Occupy Oakland Calls for Day of Protest - NBC Bay Area

Occupy Oakland Calls for Day of Protest

Day of Protest stayed loud, but peaceful in Oakland Monday.



    Occupy Oakland Calls for Day of Protest
    Oakland Police officers stand guard as other officers arrest a protester during an anti-police protest by Occupy Oakland, Saturday, Jan. 28, 2012, in Oakland, Calif. Oakland police said they arrested about 300 people Saturday as protesters spent a portion of the day trying to get into a vacant convention center, and later broke into City Hall and tried to occupy a YMCA. (AP Photo/Beck Diefenbach)

    Occupy Oakland protesters converged on Frank Ogawa Plaza Monday afternoon, where tense confrontations with police occurred over  demonstrators' use of a loudspeaker.

    The protesters began gathering at the plaza at noon, using an  amplified sound system they did not have a permit for, according to police.

    Meanwhile, dozens of counter-protesters who oppose the Occupy  Oakland movement gathered for a quiet demonstration on the steps of City  Hall.

    Around 12:30 p.m., police used their own loudspeaker to inform the  Occupy Oakland group, which consisted of about 100 people, that they could  not use amplified sound.

    Police gave them a five-minute warning before officers in riot  gear moved in and confiscated the protesters' sound system.

    Oakland police spokesman Officer Jeff Thomason said no arrests  were made.

    Brian Glasscock, 20, who identified himself as a Laney College  student studying baking and pastry, said it was his sound system that was  seized. He said the equipment is worth between $700 and $1,000, and worried  whether he would get it back.

    Glasscock said police haven't cracked down on amplified sound  during past protests, and wondered why they did so today.

     "We don't think we need a permit to be in a public space for  peaceful assembly," he said.

    Police spokeswoman Johnna Watson said police sometimes allow  amplified sound without a permit, especially if the activity is not  disrupting business or eliciting complaints. Today, she said, businesses near  the plaza were complaining about the noise.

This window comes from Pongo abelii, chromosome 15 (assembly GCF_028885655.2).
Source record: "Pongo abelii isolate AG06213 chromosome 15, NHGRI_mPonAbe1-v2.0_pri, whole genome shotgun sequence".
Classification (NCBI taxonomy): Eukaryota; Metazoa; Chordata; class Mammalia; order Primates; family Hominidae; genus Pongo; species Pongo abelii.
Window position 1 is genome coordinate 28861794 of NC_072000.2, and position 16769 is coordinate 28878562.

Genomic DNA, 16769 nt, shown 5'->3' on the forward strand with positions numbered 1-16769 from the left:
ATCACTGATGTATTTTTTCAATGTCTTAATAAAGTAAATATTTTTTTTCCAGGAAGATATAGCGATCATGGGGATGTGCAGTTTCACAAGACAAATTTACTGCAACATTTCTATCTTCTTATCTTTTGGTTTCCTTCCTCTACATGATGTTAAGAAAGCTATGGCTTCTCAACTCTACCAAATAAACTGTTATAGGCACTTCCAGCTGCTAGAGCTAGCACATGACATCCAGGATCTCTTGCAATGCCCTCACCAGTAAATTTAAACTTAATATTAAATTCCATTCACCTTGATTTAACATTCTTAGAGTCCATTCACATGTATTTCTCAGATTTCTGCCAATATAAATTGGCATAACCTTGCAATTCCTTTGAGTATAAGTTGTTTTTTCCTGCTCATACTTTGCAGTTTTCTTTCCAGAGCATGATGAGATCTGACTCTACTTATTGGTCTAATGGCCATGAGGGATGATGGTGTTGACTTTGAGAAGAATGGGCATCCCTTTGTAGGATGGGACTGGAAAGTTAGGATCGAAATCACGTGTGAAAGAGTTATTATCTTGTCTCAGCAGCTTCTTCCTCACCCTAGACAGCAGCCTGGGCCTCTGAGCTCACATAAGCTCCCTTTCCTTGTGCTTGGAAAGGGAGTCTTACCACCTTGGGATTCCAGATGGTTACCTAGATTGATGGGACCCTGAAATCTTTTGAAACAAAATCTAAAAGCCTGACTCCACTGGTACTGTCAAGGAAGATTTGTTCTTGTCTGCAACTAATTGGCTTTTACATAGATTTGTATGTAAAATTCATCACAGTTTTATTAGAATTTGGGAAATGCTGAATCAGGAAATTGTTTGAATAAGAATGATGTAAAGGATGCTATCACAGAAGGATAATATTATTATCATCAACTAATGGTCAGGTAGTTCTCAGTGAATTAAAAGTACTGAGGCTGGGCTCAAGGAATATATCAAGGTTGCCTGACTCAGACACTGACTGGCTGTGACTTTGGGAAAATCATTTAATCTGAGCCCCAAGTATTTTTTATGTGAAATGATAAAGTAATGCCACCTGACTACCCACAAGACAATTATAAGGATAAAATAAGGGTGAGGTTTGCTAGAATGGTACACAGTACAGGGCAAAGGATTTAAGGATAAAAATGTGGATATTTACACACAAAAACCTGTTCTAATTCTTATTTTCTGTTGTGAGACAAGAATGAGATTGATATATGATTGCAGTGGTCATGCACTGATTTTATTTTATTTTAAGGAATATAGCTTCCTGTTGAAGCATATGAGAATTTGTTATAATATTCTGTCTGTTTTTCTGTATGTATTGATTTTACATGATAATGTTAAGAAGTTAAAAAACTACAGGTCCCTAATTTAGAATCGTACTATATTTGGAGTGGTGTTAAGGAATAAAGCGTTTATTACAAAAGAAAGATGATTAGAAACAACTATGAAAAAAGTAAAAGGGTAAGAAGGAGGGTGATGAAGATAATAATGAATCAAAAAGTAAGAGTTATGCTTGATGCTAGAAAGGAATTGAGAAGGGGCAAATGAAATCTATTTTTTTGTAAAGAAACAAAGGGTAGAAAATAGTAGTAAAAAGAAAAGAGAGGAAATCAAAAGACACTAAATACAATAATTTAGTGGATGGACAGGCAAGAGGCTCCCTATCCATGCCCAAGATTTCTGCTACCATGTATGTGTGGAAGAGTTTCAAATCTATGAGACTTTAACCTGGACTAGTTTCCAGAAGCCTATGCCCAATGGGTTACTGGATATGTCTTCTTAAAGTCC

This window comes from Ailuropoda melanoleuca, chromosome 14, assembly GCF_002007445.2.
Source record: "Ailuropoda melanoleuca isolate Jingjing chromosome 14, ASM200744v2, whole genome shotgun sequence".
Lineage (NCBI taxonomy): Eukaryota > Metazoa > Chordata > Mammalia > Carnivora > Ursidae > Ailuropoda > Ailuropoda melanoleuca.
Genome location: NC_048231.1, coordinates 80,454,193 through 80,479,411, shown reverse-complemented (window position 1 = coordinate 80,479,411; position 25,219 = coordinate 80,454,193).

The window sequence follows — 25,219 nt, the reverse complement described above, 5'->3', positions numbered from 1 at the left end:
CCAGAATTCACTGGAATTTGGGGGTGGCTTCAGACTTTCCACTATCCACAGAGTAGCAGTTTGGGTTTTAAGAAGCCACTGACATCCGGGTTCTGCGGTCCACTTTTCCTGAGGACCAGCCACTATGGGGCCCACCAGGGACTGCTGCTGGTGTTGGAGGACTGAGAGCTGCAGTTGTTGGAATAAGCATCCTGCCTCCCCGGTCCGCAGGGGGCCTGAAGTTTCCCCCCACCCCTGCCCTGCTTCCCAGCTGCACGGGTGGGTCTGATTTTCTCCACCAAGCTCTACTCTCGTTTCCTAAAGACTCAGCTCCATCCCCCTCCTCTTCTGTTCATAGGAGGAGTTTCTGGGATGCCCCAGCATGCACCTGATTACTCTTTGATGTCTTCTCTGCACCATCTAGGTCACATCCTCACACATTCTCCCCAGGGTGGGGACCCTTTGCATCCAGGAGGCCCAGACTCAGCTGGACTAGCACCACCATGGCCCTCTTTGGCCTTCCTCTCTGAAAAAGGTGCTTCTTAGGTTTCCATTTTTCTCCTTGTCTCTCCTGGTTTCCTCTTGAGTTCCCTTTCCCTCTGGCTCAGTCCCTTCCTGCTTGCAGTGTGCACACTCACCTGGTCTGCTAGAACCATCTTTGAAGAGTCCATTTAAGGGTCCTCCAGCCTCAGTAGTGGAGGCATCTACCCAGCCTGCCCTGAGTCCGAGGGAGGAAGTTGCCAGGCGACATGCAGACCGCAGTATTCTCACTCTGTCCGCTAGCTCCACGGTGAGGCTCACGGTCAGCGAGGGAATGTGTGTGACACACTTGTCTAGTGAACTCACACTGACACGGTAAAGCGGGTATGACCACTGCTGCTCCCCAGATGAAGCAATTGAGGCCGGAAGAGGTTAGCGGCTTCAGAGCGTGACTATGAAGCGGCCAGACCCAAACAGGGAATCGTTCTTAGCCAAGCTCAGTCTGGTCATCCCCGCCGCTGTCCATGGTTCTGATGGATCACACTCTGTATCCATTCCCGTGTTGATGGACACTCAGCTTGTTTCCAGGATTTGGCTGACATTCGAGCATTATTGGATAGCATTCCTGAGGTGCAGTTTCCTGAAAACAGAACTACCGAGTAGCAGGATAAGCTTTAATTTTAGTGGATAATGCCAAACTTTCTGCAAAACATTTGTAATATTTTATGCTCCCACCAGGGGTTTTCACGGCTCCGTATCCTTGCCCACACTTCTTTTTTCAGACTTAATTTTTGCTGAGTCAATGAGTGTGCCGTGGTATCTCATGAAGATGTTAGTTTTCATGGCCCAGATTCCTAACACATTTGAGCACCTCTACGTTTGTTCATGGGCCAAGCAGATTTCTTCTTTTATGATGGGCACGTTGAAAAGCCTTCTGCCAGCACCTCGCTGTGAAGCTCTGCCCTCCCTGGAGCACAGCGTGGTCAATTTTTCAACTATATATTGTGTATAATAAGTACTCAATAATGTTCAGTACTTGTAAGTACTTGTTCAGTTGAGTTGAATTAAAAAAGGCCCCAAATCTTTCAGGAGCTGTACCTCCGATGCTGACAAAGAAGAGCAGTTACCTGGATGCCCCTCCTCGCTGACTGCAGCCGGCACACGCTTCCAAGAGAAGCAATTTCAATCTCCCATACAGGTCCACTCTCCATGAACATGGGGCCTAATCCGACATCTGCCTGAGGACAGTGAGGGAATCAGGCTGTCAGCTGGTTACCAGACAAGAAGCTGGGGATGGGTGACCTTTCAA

Occupy Oakland protester Adam Katz noted that there were more than  three-dozen officers at the plaza this afternoon. He said police should be  focusing on investigating several shootings that occurred over the weekend  rather than monitoring protests.

    Daud Abdullah, an Oakland resident who was part of the  counter-protest, agreed that police resources would be better spent elsewhere  but blamed the protesters.

    He said he lives in Maxwell Park and that police have been too  distracted by Occupy protests to crack down on drug dealing in his  neighborhood.

    "Oakland residents are fed up with the whole movement and what  goes along with it," Abdullah said.

    He said the leaders of Occupy Oakland should get rid of the  violent fringe elements of their group.

     Paul Junge, public policy director for the Oakland Metropolitan  Chamber of Commerce, was also part of the counter-protest, which he said was  organized by the group Stand for Oakland.

    "Causing vandalism, distracting police ... we've had enough of  that," Junge said. "It shouldn't be destructive to the city."

    This afternoon's protest follows a smaller gathering this morning  at the Wiley Manuel Courthouse, where 10 Occupy Oakland protesters were  arraigned on charges stemming from a Jan. 4 demonstration.

    About two-dozen protesters gathered at the courthouse for the  hearing, drinking coffee and eating bagels and bacon next to a sign outside  the courthouse that read "Bacon Not Pigs."

    After the hearing protesters' attorney, Frank Viola of the  National Lawyers Guild, said the fact that the protesters are only being  charged with obstructing a sidewalk indicates to him that there's not much of  a case against them and that the arrests are "a thin attempt to violate their  civil rights."

    Viola said the demonstrators were only "raising their voices for  the 99 percent" and speaking out against inequality.

     "This is a political struggle, and we'll fight in the streets and  fight in the courts if necessary," Viola said.

    Shortly after 1 p.m. Occupy Oakland protesters began marching back  to the courthouse.